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The cancer stem cell hypothesis and the clonal evolution model

Dr Maria Karvela explains what cancer stem cells are, and discusses two theories of how cancer arises: from cancer stem cells, or by clonal evolution.
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As we’ve already seen, cancer occurs due to mutations within oncogenes or tumour suppressor genes, resulting in increased proliferation and decreased cell death. However, one of the greatest puzzles for cancer researchers is why cancer cells differ so much. Cancer cells, even within the same tumour, differ, for instance, in size, as well as functionally by having different proliferation rates, ability to metastasize to other sites, and in their sensitivity to chemotherapy. Two popular concepts, the clonal evolution model and the cancer stem cell model, attempt to answer how cancer propagates. Even if these two approaches are not mutually exclusive, they’re fundamentally different. For scientists, it is important to determine which model is each cancer type following.
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This is because cancers behave differently depending on the cell of origin. Therefore, identifying the cell of origin for a specific type of cancer will help in understanding each initiation, prevention, and treatment. Almost 40 years ago, Peter Nowell suggested the clonal evolution cancer model. It proposes that carcinogenesis is a multi-step process, and the transition from normal to a malignant phenotype requires the accumulation of a series of mutations. For instance, normal cell A divides into two cells, and one of them, cell B, gains a mutation that gives it a proliferative advantage. Cell B further divides, and one of its daughter cells, cell C, becomes pro-malignant by acquiring a mutation that enhances its survival.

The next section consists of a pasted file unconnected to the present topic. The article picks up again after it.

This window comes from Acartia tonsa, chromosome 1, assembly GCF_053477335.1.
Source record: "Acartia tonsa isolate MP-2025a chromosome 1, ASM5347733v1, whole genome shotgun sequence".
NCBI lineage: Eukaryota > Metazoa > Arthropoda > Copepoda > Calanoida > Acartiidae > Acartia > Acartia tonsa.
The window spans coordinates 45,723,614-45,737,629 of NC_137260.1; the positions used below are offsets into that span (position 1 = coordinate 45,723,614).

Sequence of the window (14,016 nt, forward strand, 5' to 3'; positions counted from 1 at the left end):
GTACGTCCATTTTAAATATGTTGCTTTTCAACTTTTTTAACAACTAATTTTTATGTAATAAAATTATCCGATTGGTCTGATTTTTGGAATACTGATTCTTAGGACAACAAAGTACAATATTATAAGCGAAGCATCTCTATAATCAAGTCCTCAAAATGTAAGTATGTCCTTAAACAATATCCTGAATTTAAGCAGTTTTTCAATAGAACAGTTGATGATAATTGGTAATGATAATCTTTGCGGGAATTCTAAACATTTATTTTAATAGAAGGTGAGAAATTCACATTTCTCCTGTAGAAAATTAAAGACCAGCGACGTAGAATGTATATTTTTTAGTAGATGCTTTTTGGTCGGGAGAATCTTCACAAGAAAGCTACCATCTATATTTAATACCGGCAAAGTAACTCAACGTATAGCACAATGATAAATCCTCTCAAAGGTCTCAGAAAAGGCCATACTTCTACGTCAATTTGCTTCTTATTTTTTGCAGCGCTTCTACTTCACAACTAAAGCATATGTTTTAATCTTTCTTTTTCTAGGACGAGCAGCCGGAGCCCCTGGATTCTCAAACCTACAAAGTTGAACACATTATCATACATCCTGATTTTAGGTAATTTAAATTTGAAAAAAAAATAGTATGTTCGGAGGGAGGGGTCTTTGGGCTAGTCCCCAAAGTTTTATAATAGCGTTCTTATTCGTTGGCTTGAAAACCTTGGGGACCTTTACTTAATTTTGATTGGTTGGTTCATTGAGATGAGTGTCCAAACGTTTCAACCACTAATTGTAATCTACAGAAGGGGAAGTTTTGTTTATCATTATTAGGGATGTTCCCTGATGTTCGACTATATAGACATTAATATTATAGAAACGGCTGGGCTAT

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Similarly, the daughter cell E can acquire a third mutation. The combination of these mutations leads ultimately to the acquisition of the hallmarks of cancer, and allows for tumour growth initiation. Adult stem cells sit at the top of the cell hierarchy. They are responsible for the production of every cell type within a particular niche through proliferation and differentiation. Stem cells are long lived, have high self renewal capacity, and low proliferation rates. In contrast, mature cells have a limited lifespan, almost no self renewal ability, and proliferate fast. The cancer stem cell model suggests that cancer is clonally derived by a single stem cell that has acquired a tumor-initiating mutation.
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This malignant phenotype is supported by the inherent features of stem cells - self renewal, and clonal expansion. The first evidence in support of the cancer stem cell theory came from transplantation assays. Human leukemic cells were isolated from patients, separated into stem progenitor and mature cells, and transplanted into mice that were immunosuppressed The results of these experiments showed that the mice were developing leukaemia only when they were injected with leukemic stem cells, supporting the cancer stem notion. Taken together, the cancer stem cell model suggests that cancer initiates from stem cells that acquire tumour initiating mutations. Such mutations will pass through all the daughter cells, which will ultimately form the tumour. Currently, most anti-cancer treatments reduce tumour burden by targeting proliferating cells.
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However, they fail to eliminate the cancer stem cells that will replenish the disease, therefore cancer researchers all over the world are working on ways of eliminating cancer stem cells in a targeted way to offer a cure for cancer.

Dr Maria Karvela explains what cancer stem cells are, and discusses two theories of how cancer arises: from cancer stem cells, or by clonal evolution

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Cancer in the 21st Century: the Genomic Revolution

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